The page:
I think I understand the basics of why its the sudden swing in KH that is harmful to fish and not the swings in PH due to CO2 that are percieved to be harmful.

    Sudden swings in KH directly effect osmotic pressure and the function of fishes gills and the ability to pass water across the cell membranes.

    I'm sure there is alot more involved in the process including conductivity, buffering ability of the fishes blood, the swim bladder, etc.

    Biology was never one of my strong suits, but I think I'm sorta on track.
     
  5. Aknickolai

    Aknickolai Lifetime Members
    Lifetime Member

    Joined:
    Jan 11, 2008
    Messages:
    21
    Likes Received:
    0
    Local Time:
    3:36 PM
    Thanks for the info! I'm no chemistry guru myself, but based on what you all said and a little help from google I think I'm pretty convinced the pH swings do to switching the C02 off at night won't hurt anything. The key for me was to do some research on osmotic pressure and salts. Thanks!
     
  6. Tom Barr

    Tom Barr Founder
    Staff Member Administrator

    Joined:
    Jan 23, 2005
    Messages:
    18,660
    Likes Received:
    600
    Local Time:
    3:36 PM
    And we all know that CO2 is not a salt.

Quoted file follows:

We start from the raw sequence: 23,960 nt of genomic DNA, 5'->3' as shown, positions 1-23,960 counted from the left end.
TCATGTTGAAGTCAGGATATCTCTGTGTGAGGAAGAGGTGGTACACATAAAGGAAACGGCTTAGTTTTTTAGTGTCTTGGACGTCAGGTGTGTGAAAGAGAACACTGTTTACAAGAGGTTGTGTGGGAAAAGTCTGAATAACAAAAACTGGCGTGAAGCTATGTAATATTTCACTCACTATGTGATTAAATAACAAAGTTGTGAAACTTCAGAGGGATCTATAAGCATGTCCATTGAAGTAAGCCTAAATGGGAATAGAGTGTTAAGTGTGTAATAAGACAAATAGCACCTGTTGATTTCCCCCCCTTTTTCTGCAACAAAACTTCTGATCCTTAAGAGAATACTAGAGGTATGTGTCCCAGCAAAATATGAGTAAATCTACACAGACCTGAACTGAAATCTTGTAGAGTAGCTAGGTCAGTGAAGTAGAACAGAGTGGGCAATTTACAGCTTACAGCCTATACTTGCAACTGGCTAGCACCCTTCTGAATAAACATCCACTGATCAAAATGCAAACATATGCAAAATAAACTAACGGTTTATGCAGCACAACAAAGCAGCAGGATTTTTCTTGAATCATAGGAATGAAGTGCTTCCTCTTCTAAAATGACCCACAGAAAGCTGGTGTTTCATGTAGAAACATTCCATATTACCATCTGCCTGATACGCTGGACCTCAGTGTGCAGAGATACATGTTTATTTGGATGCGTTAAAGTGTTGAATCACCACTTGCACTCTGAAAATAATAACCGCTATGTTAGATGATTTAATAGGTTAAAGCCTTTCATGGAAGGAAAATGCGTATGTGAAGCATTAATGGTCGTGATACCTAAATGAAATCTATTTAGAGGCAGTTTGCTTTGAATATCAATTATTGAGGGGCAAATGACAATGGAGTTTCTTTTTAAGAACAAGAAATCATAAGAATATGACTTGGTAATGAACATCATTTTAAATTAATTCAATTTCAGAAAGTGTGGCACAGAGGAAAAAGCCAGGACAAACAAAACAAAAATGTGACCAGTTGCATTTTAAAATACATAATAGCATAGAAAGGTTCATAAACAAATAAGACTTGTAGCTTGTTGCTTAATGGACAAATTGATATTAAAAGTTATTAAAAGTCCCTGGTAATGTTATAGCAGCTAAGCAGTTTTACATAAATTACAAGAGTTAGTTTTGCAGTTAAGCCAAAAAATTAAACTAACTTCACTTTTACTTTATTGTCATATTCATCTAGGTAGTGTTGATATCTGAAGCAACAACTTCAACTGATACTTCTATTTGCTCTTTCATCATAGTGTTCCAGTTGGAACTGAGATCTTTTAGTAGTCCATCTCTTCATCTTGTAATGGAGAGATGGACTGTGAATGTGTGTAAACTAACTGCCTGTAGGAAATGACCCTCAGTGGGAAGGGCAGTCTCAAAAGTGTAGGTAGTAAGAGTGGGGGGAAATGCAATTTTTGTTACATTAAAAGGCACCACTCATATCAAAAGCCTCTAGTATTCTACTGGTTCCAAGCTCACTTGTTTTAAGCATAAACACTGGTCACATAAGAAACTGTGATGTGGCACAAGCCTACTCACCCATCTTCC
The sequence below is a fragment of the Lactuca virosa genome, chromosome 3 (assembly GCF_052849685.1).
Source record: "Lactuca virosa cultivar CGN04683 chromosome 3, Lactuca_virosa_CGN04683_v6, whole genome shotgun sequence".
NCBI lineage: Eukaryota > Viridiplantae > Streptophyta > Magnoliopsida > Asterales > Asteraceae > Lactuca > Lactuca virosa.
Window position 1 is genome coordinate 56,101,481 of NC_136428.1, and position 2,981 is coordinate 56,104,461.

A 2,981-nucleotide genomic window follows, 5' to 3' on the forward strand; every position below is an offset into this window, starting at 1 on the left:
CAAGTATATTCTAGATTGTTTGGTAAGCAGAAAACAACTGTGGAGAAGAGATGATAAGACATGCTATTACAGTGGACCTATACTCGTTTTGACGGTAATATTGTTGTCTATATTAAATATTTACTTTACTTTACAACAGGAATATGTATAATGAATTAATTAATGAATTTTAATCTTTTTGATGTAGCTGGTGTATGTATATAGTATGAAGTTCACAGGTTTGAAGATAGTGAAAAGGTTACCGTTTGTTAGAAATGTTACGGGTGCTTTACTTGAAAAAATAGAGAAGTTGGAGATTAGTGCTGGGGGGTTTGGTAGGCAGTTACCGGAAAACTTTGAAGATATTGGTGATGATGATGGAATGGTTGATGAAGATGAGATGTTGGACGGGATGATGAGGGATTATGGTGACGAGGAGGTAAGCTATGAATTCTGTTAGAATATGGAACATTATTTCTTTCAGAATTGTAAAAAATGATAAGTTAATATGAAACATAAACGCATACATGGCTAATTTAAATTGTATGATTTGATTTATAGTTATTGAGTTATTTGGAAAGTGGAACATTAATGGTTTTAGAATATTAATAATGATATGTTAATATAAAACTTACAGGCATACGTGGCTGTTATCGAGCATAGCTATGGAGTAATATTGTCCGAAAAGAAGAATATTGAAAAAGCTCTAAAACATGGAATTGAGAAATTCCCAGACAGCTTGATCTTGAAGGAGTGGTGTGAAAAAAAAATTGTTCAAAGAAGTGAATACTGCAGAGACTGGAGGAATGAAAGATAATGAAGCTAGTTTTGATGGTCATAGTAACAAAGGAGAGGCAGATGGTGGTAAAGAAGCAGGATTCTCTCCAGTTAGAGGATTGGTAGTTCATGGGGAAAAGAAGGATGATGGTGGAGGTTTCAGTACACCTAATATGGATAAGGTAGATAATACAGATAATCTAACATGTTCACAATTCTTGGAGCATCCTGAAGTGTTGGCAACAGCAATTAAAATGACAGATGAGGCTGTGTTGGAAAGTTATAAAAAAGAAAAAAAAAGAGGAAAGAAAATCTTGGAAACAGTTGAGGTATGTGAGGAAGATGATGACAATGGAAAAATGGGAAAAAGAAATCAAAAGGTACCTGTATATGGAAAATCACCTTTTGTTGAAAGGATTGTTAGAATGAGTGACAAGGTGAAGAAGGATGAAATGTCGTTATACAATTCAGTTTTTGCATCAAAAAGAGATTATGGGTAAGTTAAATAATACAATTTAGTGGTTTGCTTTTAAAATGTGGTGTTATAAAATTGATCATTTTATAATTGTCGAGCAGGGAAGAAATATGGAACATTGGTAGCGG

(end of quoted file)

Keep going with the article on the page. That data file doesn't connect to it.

It is easily moved in/out of the blood in fish.

    Regards,
    Tom Barr
     
    KeeperOfASilentWorld likes this.
  7. Uncle Rico

    Uncle Rico Junior Poster

    Joined:
    Feb 21, 2008
    Messages:
    1
    Likes Received:
    0
    Local Time:
    3:36 PM
    CO2 fluctuation on algae growth

    I was wondering the same thing since I recently put my tank on a timer and noticed that the PH rises significantly(to 7.7 from 6.7) overnight since the CO2 is off all night. Besides the fish(which I feel better about after reading this thread) I am also worried whether this will trigger algae growth. I have heard that fluctuating CO2 levels can trigger algae growth, so will having the CO2 automatically turn off at night contribute to algae growth?
     
  8. Tom Barr

    Tom Barr Founder
    Staff Member Administrator

    Joined: